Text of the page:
Thursday, 28 March 2013

Using the law for political ends

In ordinary language, that's one of the conclusions from the tribunal hearing of Zionists versus the University teachers' union:

(This is the continuing saga reported in an earlier post).

A blistering rejection of pro-Israel activist Ronnie Fraser's case against the academic union, UCU, was published on Seder night by a London employment tribunal.
In a 49-page ruling, the Employment Judge, AM Snelson, sitting with Mr A Grant and Lady Sedley, rejected Mr Fraser's claims of unlawful harassment by the UCU, and dismissed the entire proceedings.
The reserved judgment was issued in respect of nearly three weeks of hearings which took place in October and November last year. In a stern rebuke in the conclusion of the judgment, Judge Snelson wrote: "Lessons should be learned from this sorry saga. We greatly regret that the case was ever brought. At heart, it represents an impermissible attempt to achieve a political end by litigious means...What makes this litigation doubly regrettable is its gargantuan scale."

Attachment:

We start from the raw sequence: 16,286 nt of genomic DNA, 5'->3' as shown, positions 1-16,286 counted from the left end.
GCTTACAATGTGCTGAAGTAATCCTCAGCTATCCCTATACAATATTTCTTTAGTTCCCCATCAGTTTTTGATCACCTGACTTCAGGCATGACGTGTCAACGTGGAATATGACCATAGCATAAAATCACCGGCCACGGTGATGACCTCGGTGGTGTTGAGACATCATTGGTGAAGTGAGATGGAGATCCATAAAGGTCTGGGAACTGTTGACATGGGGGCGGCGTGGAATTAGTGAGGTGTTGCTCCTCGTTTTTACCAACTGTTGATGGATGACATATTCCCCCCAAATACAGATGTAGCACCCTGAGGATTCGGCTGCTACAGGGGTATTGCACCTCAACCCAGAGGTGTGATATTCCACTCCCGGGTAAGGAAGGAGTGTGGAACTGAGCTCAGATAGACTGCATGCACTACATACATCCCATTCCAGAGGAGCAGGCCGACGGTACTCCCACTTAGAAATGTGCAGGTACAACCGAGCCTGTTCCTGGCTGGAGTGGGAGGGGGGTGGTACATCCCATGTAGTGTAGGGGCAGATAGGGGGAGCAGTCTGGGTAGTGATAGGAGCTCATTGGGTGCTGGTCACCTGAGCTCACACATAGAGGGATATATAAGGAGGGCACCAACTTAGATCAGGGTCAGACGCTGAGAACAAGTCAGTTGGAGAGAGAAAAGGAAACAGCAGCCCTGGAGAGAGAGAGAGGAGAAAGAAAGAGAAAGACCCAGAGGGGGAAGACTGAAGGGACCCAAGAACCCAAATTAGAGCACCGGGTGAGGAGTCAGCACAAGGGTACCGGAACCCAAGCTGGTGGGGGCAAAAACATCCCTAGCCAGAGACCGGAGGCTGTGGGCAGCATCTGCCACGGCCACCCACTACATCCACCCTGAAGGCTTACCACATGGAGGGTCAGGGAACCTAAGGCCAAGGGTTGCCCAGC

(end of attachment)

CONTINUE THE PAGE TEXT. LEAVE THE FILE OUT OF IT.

The judge rebuked the litigants, saying "the Employment Tribunals are a hard-pressed public service and it is not right that their limited resources should be squandered as they have been."
Although the tribunal said that Mr Fraser had impressed them "as a sincere witness" with "nothing synthetic about his displays of emotion", there were harsh words for several others who gave evidence during the hearing, particularly the chief executive of the Jewish Leadership Council, Jeremy Newmark, whose testimony was rejected as untrue.
Two MPs - one has since resigned from Parliament - were also criticised for giving "glib evidence, appearing supremely confident of the rightness of their positions... Both parliamentarians clearly enjoyed making speeches. Neither seemed at ease with the idea of being required to answer a question not to his liking."